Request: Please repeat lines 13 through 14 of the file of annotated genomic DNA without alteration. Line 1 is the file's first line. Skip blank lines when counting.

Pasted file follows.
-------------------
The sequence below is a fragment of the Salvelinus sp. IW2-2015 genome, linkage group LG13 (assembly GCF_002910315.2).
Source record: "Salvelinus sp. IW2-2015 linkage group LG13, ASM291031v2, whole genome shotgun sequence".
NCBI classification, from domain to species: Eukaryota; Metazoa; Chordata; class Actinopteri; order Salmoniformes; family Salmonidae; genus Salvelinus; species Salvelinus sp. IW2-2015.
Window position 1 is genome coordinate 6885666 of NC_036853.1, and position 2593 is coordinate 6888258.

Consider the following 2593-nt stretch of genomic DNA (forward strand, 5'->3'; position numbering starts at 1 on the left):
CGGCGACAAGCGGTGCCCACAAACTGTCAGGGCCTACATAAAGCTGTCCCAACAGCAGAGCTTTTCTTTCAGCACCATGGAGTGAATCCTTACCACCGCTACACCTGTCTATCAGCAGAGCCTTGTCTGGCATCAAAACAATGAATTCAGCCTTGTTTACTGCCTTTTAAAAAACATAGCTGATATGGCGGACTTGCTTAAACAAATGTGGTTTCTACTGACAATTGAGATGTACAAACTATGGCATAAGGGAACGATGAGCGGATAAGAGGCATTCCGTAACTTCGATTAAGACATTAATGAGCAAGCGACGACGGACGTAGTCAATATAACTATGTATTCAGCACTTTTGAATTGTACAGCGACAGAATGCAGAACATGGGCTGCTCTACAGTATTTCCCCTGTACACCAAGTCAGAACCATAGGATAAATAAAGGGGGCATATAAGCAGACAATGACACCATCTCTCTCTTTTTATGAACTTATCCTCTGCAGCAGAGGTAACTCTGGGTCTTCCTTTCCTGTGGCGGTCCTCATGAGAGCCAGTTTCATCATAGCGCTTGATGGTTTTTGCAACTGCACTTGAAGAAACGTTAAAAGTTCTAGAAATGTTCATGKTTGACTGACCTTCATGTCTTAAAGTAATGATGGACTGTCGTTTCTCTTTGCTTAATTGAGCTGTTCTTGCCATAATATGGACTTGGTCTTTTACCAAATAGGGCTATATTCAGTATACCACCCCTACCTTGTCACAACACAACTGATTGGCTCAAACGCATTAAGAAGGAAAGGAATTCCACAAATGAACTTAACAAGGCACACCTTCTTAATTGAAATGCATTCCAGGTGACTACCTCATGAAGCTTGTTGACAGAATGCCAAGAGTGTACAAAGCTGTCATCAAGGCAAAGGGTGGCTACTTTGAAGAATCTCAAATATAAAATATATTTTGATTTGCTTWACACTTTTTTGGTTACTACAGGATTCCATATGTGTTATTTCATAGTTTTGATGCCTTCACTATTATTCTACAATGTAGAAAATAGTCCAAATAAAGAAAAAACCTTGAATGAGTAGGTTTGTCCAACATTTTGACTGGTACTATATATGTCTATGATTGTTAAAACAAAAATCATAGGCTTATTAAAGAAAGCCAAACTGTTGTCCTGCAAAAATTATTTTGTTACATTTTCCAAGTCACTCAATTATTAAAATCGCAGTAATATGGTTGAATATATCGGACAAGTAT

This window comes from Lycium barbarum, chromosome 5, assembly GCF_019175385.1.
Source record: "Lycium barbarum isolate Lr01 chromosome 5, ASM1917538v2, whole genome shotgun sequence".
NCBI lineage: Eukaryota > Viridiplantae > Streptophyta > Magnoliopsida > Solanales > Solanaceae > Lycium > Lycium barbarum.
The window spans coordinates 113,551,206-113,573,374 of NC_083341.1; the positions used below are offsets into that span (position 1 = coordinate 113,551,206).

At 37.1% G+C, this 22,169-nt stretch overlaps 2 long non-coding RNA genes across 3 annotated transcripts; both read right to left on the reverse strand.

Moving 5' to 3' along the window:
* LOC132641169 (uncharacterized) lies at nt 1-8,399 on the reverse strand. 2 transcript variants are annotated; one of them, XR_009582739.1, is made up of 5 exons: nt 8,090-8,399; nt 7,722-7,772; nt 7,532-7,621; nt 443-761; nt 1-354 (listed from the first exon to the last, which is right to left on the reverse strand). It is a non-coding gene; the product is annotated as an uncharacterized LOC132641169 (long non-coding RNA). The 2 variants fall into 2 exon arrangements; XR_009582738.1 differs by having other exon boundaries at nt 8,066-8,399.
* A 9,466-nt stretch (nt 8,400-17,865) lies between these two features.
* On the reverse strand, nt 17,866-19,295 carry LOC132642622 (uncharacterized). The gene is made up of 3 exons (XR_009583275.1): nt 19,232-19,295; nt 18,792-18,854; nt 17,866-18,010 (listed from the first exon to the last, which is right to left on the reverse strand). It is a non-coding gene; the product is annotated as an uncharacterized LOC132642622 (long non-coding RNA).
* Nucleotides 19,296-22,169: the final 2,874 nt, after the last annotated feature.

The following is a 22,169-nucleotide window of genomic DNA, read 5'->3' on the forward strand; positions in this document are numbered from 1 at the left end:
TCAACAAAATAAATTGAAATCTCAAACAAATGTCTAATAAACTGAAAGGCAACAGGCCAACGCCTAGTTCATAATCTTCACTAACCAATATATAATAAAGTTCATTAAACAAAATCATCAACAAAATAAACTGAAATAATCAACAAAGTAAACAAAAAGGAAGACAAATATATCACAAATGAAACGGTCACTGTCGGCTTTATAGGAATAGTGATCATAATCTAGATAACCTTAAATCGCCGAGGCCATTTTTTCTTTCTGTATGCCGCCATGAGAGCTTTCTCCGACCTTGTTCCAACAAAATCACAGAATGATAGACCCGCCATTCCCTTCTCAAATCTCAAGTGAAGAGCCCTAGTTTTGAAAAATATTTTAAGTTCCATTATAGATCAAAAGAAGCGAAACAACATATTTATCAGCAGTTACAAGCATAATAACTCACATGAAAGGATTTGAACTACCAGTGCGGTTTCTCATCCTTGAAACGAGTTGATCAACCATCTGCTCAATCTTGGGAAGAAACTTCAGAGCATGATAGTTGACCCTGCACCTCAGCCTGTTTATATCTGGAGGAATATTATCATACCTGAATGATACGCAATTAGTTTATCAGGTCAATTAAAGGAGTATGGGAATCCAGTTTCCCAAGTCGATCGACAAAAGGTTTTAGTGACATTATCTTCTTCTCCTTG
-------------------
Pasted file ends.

* LOC132641169 (uncharacterized) lies at nt 1-8,399 on the reverse strand. 2 transcript variants are annotated; one of them, XR_009582739.1, is made up of 5 exons: nt 8,090-8,399; nt 7,722-7,772; nt 7,532-7,621; nt 443-761; nt 1-354 (listed from the first exon to the last, which is right to left on the reverse strand). It is a non-coding gene; the product is annotated as an uncharacterized LOC132641169 (long non-coding RNA). The 2 variants fall into 2 exon arrangements; XR_009582738.1 differs by having other exon boundaries at nt 8,066-8,399.
* A 9,466-nt stretch (nt 8,400-17,865) lies between these two features.